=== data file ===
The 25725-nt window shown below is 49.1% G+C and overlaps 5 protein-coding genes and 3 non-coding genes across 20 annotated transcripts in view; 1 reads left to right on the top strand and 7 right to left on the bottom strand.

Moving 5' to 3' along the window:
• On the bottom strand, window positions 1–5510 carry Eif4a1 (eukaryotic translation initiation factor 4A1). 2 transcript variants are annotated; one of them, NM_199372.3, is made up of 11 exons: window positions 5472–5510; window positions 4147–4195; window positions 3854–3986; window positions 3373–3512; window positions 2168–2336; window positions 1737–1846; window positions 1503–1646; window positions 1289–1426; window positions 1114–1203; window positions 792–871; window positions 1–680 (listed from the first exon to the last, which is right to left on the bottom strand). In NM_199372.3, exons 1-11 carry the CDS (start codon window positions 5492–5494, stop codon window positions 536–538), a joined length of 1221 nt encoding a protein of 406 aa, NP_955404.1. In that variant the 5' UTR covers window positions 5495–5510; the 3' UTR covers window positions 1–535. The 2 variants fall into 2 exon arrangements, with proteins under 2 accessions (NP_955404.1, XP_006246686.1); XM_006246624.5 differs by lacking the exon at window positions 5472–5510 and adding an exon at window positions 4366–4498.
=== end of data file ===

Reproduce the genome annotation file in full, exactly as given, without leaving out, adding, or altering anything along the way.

The 25725-nt window shown below is 49.1% G+C and overlaps 5 protein-coding genes and 3 non-coding genes across 20 annotated transcripts in view; 1 reads left to right on the top strand and 7 right to left on the bottom strand.

Moving 5' to 3' along the window:
• On the bottom strand, window positions 1–5510 carry Eif4a1 (eukaryotic translation initiation factor 4A1). 2 transcript variants are annotated; one of them, NM_199372.3, is made up of 11 exons: window positions 5472–5510; window positions 4147–4195; window positions 3854–3986; window positions 3373–3512; window positions 2168–2336; window positions 1737–1846; window positions 1503–1646; window positions 1289–1426; window positions 1114–1203; window positions 792–871; window positions 1–680 (listed from the first exon to the last, which is right to left on the bottom strand). In NM_199372.3, exons 1-11 carry the CDS (start codon window positions 5492–5494, stop codon window positions 536–538), a joined length of 1221 nt encoding a protein of 406 aa, NP_955404.1. In that variant the 5' UTR covers window positions 5495–5510; the 3' UTR covers window positions 1–535. The 2 variants fall into 2 exon arrangements, with proteins under 2 accessions (NP_955404.1, XP_006246686.1); XM_006246624.5 differs by lacking the exon at window positions 5472–5510 and adding an exon at window positions 4366–4498.